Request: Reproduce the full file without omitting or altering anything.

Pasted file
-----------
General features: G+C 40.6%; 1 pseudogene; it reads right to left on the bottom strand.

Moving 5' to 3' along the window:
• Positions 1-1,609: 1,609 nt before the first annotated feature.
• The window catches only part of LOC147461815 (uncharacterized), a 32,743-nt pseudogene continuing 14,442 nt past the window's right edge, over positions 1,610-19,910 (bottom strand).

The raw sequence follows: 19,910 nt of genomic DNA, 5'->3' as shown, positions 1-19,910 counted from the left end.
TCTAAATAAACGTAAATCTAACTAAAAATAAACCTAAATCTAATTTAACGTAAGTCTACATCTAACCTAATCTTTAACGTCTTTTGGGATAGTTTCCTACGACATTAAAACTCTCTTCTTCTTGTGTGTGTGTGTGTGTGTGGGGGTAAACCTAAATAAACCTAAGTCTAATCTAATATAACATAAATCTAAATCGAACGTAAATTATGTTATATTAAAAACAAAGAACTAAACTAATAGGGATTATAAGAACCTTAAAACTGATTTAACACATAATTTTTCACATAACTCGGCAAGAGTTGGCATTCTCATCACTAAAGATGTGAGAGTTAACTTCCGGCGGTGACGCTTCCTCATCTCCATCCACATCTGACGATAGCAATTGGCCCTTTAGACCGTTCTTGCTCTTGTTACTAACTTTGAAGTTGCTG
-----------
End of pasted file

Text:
General features: G+C 40.6%; 1 pseudogene; it reads right to left on the bottom strand.

Moving 5' to 3' along the window:
• Positions 1-1,609: 1,609 nt before the first annotated feature.
• The window catches only part of LOC147461815 (uncharacterized), a 32,743-nt pseudogene continuing 14,442 nt past the window's right edge, over positions 1,610-19,910 (bottom strand).

The raw sequence follows: 19,910 nt of genomic DNA, 5'->3' as shown, positions 1-19,910 counted from the left end.
TCTAAATAAACGTAAATCTAACTAAAAATAAACCTAAATCTAATTTAACGTAAGTCTACATCTAACCTAATCTTTAACGTCTTTTGGGATAGTTTCCTACGACATTAAAACTCTCTTCTTCTTGTGTGTGTGTGTGTGTGTGGGGGTAAACCTAAATAAACCTAAGTCTAATCTAATATAACATAAATCTAAATCGAACGTAAATTATGTTATATTAAAAACAAAGAACTAAACTAATAGGGATTATAAGAACCTTAAAACTGATTTAACACATAATTTTTCACATAACTCGGCAAGAGTTGGCATTCTCATCACTAAAGATGTGAGAGTTAACTTCCGGCGGTGACGCTTCCTCATCTCCATCCACATCTGACGATAGCAATTGGCCCTTTAGACCGTTCTTGCTCTTGTTACTAACTTTGAAGTTGCTG